Artemisia frigida has a variety of uses for Indigenous Peoples of North America. It is used medicinally for coughs, colds, wounds, and heartburn by the Blackfoot. The Cree People use it for headache and fever and the Tewa People took it for gastritis and indigestion Among the Zuni, the whole plant is made into an infusion for colds. Sprigs of this plant and corn ears are attached to decorated tablets and carried by female dancers in a drama. The sprigs are also dipped in water and planted with corn so the corn will grow abundantly.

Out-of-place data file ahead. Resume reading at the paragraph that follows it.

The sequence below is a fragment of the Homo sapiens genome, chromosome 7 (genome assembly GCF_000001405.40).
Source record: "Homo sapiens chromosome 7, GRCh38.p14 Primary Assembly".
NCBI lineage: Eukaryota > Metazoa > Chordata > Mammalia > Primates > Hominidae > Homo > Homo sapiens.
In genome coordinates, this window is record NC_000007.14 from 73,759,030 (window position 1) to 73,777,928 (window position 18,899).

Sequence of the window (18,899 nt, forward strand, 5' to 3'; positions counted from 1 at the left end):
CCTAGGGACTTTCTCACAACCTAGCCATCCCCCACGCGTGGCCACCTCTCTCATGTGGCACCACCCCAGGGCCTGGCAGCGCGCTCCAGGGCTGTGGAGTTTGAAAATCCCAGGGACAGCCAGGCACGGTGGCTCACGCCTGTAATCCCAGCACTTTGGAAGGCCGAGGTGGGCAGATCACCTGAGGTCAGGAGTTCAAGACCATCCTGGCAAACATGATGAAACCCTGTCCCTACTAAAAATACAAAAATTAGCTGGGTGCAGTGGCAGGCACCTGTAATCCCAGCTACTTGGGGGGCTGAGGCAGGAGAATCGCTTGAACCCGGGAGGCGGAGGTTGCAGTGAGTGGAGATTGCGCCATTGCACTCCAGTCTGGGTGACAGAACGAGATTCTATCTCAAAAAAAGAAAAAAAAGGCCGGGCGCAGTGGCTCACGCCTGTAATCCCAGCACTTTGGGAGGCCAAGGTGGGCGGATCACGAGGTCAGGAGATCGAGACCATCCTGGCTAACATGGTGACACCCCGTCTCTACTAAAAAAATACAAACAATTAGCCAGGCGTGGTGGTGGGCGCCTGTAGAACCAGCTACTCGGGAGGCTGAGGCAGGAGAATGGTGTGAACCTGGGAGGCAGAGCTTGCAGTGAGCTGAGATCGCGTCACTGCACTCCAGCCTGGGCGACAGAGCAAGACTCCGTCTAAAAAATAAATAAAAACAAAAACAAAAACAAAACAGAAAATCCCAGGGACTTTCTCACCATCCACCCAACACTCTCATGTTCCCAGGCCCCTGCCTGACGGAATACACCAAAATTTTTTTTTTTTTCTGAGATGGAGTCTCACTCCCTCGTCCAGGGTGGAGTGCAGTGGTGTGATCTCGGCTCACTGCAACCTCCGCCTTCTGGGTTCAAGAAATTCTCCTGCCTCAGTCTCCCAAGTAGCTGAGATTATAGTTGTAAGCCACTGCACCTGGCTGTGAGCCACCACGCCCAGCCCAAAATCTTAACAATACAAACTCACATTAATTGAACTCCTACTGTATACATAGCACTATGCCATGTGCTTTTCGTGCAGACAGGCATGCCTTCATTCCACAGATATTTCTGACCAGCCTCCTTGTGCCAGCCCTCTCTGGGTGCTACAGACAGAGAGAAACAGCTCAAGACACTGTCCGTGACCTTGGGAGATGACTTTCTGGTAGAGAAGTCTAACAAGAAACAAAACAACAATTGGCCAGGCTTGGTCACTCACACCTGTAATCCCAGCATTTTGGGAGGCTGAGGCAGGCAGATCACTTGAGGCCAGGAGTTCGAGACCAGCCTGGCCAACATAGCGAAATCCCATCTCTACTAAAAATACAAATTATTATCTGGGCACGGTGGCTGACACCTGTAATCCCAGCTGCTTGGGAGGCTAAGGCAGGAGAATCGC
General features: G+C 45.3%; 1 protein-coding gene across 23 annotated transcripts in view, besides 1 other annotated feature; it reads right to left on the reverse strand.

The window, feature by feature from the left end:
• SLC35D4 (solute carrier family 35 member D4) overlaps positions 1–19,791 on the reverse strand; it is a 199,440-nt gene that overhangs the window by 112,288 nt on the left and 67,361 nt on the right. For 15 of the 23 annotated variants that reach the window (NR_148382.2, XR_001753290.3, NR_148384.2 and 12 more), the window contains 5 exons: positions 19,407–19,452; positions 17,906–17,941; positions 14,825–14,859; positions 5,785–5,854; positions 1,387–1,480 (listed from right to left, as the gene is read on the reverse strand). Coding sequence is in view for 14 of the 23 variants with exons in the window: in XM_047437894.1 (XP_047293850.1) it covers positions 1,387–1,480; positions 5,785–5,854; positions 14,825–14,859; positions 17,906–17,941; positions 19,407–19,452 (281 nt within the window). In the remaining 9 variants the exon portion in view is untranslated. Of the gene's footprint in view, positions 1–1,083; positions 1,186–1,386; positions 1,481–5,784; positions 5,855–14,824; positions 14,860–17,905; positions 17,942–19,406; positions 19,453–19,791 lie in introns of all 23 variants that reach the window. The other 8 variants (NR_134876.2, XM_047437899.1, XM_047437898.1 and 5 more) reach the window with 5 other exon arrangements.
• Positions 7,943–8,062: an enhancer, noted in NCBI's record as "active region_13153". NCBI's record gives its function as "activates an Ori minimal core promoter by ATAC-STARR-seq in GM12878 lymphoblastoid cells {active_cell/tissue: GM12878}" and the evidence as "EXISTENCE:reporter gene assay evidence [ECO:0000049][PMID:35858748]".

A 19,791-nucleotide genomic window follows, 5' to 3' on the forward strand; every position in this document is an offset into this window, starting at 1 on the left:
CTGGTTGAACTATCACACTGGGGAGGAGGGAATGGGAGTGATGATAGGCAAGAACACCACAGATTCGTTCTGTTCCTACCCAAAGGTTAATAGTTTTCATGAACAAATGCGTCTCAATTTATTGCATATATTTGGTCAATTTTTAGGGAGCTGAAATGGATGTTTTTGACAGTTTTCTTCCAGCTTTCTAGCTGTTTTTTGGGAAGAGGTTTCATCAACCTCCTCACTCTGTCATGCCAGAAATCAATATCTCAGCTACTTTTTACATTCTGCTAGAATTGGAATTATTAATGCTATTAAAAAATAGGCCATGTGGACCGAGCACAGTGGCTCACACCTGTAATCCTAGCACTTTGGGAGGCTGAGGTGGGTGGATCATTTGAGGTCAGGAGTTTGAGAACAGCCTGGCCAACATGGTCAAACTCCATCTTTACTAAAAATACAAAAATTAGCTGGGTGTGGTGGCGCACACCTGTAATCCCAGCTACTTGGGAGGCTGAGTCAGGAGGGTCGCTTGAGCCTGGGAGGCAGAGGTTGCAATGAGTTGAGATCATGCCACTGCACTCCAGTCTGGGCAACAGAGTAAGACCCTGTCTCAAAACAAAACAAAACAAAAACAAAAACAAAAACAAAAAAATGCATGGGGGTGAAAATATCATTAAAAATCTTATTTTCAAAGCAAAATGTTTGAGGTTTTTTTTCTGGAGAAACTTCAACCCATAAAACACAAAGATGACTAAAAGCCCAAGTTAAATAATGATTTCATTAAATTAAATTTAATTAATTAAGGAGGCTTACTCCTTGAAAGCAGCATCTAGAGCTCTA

Both the growing and the dried plant can be used as an insect repellent. The leaves can be placed on a camp fire to repel mosquitoes. The aromatic leaves have been used in pillows etc as a deodorant. A green dye is obtained from the leaves. Cultivated for its foliage effects, it has gained the Royal Horticultural Society's Award of Garden Merit. Used in landscaping and for erosion control and revegetation of rangeland. It is drought-resistant.
Grown on Bryndu Farm